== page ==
Asthma risks from beginning to end

Asthma is a persistent illness that influences the aviation routes of the lungs. It results from inflammation and narrowing of the respiratory passages. Which blocks the flow of air into the airways; Which leads to repeated episodes of shortness of breath with wheezing in the chest (wheezing) accompanied by coughing and sputum after exposure to inhalation of substances that provoke allergic reactions (allergies) or irritation of the respiratory system, and these attacks vary in severity and frequency from one person to another, which is one of the most common diseases. It is common among children.

Causes of asthma attacks:

Some studies indicated that the cause is due to hereditary or environmental factors, such as pollution of the surrounding environment, air pollution from factory smoke, and car exhaust.

Factors leading to an asthma attack:

  • Smoking.
  • Allergy to some things such as chemicals, bird feathers, animal fur, pollen, dust, some foods, liquids, or preservatives.
  • Respiratory viral infections.
  • Some medications such as aspirin, beta-blockers, and non-steroidal anti-inflammatory drugs
    Psychological agitation.
  • Intense aerobic exercise.
    Hormonal changes such as the menstrual cycle in some women
  • Gastroesophageal reflux disease

Symptoms that indicate an asthma attack:

Asthma symptoms range from mild to severe and vary from person to person.

  • Shortness of breath.
  • Contractions or chest pain.
  • Disturbed sleep due to shortness of breath.
  • A whistling sound when breathing in or exhaling.
  • Frequent cough accompanied by a runny nose and sneezing, especially when infected with a viral infection in the respiratory system.

Symptoms of an acute asthma attack:

An increase in the severity and frequency of symptoms of the disease.
Severe difficulty breathing.
An increased need for bronchodilators.

Categories at highest risk of asthma attacks:

Some factors are believed to increase the chance of developing asthma, and these factors include:

  • History of asthma in the family.
    Obesity and weight gain.
  • Smoking, exposure to secondhand smoke, or smoking of the mother during pregnancy.
    Exposure to an irritant agent, such as chemicals used in cleaning, cultivation, or hair styling.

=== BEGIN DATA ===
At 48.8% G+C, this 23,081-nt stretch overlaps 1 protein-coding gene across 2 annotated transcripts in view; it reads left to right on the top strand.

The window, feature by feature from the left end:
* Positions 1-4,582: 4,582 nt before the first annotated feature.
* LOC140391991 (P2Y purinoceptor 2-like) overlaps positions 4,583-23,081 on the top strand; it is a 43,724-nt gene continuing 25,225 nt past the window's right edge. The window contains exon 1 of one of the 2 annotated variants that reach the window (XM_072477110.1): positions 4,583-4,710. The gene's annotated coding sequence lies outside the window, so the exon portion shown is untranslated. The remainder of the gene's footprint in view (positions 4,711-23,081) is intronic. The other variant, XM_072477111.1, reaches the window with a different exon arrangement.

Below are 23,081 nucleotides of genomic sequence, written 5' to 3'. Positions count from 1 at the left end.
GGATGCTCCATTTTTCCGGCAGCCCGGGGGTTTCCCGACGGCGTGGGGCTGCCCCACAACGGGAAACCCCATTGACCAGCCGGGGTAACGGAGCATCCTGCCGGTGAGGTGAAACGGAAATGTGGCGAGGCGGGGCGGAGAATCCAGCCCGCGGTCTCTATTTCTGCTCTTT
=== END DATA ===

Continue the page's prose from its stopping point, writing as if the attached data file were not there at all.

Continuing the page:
• Pollution of the surrounding environment and air pollution from industrial smoke and car exhaust.
    Asthma diagnosis: The doctor relies mainly on the diagnosis of asthma on the medical history, including symptoms, recurrence, and causes, and then comes a clinical examination.

Pulmonary function measurement:

  • Spirometry examination: This examination measures the extent of bronchial contraction, during which the amount of air that can be expelled by exhaling after a deep inhale and the speed at which this is exhaled are measured.
  • Peak airflow meter: It is a simple device that can detect slight changes that may occur even before symptoms are sensed. If the result is lower than normal, it is a sign that asthma will soon develop.
  • Lung function tests are performed before and after the use of a bronchodilator. If there is an improvement in the functional performance of the lungs of the person undergoing examination as a result of using the bronchodilator, then it is likely that he has asthma.
  • Methacholine examination: Methacholine is an asthmatic substance that causes narrowing of the airways. If the result is positive, it confirms the incidence of asthma. Such an examination is performed if lung function tests show normal results.
  • Nitric oxide test: It is a test that measures the amount of nitric oxide gas in the breath in the event of inflammation in the airways, the level of nitric oxide is higher than usual for asthma patients, and this examination is not common.
  • X-ray examination: X-rays and CT scans are used to diagnose asthma, and this is by imaging the lungs and the nasal cavity.
  • Allergy test: Test for allergies through the skin or blood, and the factors causing allergies can be determined, for example, from pets, dust, mold, or pollen.
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